Britain's Indian-origin businessman Sir Gulam Noon, 74, who is also known as curry king, has been appointed an assistant treasurer of the Labour party.
Mumbai-born Noon has donated 200,000 pounds and raised another 250,000 pounds from other Muslim businessmen since taking up the post a month ago.
"I have decided to help the Labour party wholeheartedly and I would like all to come to the aid of theparty at this critical juncture," Noon told PTI.
Noon said he was approached last month by Ray Collins,Labour's general secretary, and asked to take up the new role.
"I have always been a Labour supporter and wanted to ensure that Gordon Brown was given an opportunity to finishoff the job that we started under Tony Blair so I accepted Ray's invitation," he said.
He decided to give up his favourable non-domicile tax status -- to which he was entitled because he was born in India -- so that he could join the campaignwithout causing embarrassment to the party.
"This country has been very good to me. I am no longer a non-dom so I can take up a fuller role in its political and commercial life," he said.
He is one of four people who sit on Labour's board of assistant treasurers which was established last September to raise funds for the party.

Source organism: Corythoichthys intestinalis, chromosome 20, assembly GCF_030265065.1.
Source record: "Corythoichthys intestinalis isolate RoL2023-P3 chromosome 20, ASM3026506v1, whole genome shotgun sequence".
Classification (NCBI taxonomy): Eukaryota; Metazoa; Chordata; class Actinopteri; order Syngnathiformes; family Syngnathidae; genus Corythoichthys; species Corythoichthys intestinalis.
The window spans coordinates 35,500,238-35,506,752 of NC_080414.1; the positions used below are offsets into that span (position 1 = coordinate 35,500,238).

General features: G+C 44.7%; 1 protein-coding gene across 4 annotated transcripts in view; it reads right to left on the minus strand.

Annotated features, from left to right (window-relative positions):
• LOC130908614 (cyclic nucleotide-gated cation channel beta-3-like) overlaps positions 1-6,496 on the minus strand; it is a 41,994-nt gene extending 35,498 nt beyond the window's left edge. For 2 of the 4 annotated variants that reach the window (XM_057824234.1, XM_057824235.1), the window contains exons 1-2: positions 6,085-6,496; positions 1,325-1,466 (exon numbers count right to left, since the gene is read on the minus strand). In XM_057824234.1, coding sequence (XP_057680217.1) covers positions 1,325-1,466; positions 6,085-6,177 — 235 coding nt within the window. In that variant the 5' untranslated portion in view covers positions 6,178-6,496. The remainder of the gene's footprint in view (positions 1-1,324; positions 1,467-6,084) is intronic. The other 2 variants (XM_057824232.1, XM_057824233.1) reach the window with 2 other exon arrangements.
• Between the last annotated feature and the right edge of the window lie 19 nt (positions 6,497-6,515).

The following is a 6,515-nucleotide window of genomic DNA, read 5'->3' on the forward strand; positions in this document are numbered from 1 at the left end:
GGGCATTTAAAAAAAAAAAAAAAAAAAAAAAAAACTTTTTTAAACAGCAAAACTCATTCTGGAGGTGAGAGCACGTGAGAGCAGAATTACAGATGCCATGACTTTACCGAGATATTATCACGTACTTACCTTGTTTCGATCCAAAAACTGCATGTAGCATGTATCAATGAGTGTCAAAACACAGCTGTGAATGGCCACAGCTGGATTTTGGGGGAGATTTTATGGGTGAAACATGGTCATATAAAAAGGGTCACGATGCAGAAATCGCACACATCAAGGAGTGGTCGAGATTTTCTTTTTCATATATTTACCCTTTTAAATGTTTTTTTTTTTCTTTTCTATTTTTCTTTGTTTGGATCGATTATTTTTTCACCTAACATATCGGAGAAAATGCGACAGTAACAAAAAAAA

The other members are Jack Dromey, the party's lay treasurer, Nigel Doughty, founder of an equity firm, and Dave Prentis, Unison's general secretary.
Sir Noon said he has raised the money from 10 Muslim businessmen, and is planning to raise another 50,000 pounds bythe end of the month.
Quoting labour insiders, The Guardian said on Sunday that the party is still 'quite a few million' short of the 18million pounds maximum that can be spent on the general election campaign.
The Tories are understood to have raised more than they can spend.
Noon has given nearly 700,000 pounds to Labour over the last 10 years but has not given a donation of more than 5,000 pounds since the last election.
He was questioned under caution by police in 2005 as part of Scotland Yard's investigation into the alleged sale of honours in exchange for loans towards Labour's last generalelection campaign.
It emerged that he had secretly lent 250,000 pounds to Labour weeks before he was nominated by Tony Blair for apeerage.
At the time he maintained that he was told by asenior Labour official not to declare the donation on a form submitted to the House of Lords authorities and wassubsequently cleared of any wrongdoing.
Sir Noon said he has since discussed the so-called 'cash-for honours' affair with Tony Blair and Gordon Brown, and said that both had regretted the way his name had been dragged into the inquiry.
"The last prime minister and the present prime minister have both said to me that I was not treated well during the cash for honours affair.
But I did not blame anyone and I kept my counsel," he said.
Image: Sir Gulam Noon